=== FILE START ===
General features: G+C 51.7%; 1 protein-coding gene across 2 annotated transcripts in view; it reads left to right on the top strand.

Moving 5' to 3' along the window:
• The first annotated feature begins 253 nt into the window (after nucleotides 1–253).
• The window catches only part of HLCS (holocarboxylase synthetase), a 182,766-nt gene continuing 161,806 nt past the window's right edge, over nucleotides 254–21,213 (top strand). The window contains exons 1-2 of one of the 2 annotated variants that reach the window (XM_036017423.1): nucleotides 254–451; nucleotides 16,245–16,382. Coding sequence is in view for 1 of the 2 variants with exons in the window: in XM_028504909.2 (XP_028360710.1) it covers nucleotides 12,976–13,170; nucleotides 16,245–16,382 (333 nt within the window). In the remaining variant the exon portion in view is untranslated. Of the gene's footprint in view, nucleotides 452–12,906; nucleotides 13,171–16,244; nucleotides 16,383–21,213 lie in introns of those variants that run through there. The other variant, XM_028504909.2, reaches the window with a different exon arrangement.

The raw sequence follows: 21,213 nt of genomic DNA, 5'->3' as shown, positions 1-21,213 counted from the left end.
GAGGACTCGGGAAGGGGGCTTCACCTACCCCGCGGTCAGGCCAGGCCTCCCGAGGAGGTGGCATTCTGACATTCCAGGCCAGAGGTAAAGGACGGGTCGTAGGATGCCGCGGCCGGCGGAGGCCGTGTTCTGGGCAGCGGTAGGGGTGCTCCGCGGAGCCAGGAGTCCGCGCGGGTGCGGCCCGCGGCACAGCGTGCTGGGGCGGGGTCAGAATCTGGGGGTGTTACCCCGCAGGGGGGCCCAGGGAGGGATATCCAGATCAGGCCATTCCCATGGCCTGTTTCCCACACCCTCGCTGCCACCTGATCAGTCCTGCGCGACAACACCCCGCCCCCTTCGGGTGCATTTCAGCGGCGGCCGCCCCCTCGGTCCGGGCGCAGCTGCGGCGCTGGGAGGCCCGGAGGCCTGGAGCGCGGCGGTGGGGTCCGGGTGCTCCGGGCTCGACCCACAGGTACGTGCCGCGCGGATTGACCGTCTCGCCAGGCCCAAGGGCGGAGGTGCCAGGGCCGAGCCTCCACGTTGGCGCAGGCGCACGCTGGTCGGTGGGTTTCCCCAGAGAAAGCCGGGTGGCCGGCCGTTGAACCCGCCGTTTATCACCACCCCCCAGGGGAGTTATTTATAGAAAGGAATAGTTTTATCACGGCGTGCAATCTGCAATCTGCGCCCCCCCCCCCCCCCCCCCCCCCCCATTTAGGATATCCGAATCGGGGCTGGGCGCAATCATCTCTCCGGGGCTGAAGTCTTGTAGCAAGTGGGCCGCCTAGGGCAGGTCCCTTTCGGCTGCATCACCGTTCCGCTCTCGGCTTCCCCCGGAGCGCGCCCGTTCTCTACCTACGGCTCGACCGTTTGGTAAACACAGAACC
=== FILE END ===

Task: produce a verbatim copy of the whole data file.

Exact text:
General features: G+C 51.7%; 1 protein-coding gene across 2 annotated transcripts in view; it reads left to right on the top strand.

Moving 5' to 3' along the window:
• The first annotated feature begins 253 nt into the window (after nucleotides 1–253).
• The window catches only part of HLCS (holocarboxylase synthetase), a 182,766-nt gene continuing 161,806 nt past the window's right edge, over nucleotides 254–21,213 (top strand). The window contains exons 1-2 of one of the 2 annotated variants that reach the window (XM_036017423.1): nucleotides 254–451; nucleotides 16,245–16,382. Coding sequence is in view for 1 of the 2 variants with exons in the window: in XM_028504909.2 (XP_028360710.1) it covers nucleotides 12,976–13,170; nucleotides 16,245–16,382 (333 nt within the window). In the remaining variant the exon portion in view is untranslated. Of the gene's footprint in view, nucleotides 452–12,906; nucleotides 13,171–16,244; nucleotides 16,383–21,213 lie in introns of those variants that run through there. The other variant, XM_028504909.2, reaches the window with a different exon arrangement.

The raw sequence follows: 21,213 nt of genomic DNA, 5'->3' as shown, positions 1-21,213 counted from the left end.
GAGGACTCGGGAAGGGGGCTTCACCTACCCCGCGGTCAGGCCAGGCCTCCCGAGGAGGTGGCATTCTGACATTCCAGGCCAGAGGTAAAGGACGGGTCGTAGGATGCCGCGGCCGGCGGAGGCCGTGTTCTGGGCAGCGGTAGGGGTGCTCCGCGGAGCCAGGAGTCCGCGCGGGTGCGGCCCGCGGCACAGCGTGCTGGGGCGGGGTCAGAATCTGGGGGTGTTACCCCGCAGGGGGGCCCAGGGAGGGATATCCAGATCAGGCCATTCCCATGGCCTGTTTCCCACACCCTCGCTGCCACCTGATCAGTCCTGCGCGACAACACCCCGCCCCCTTCGGGTGCATTTCAGCGGCGGCCGCCCCCTCGGTCCGGGCGCAGCTGCGGCGCTGGGAGGCCCGGAGGCCTGGAGCGCGGCGGTGGGGTCCGGGTGCTCCGGGCTCGACCCACAGGTACGTGCCGCGCGGATTGACCGTCTCGCCAGGCCCAAGGGCGGAGGTGCCAGGGCCGAGCCTCCACGTTGGCGCAGGCGCACGCTGGTCGGTGGGTTTCCCCAGAGAAAGCCGGGTGGCCGGCCGTTGAACCCGCCGTTTATCACCACCCCCCAGGGGAGTTATTTATAGAAAGGAATAGTTTTATCACGGCGTGCAATCTGCAATCTGCGCCCCCCCCCCCCCCCCCCCCCCCCCATTTAGGATATCCGAATCGGGGCTGGGCGCAATCATCTCTCCGGGGCTGAAGTCTTGTAGCAAGTGGGCCGCCTAGGGCAGGTCCCTTTCGGCTGCATCACCGTTCCGCTCTCGGCTTCCCCCGGAGCGCGCCCGTTCTCTACCTACGGCTCGACCGTTTGGTAAACACAGAACC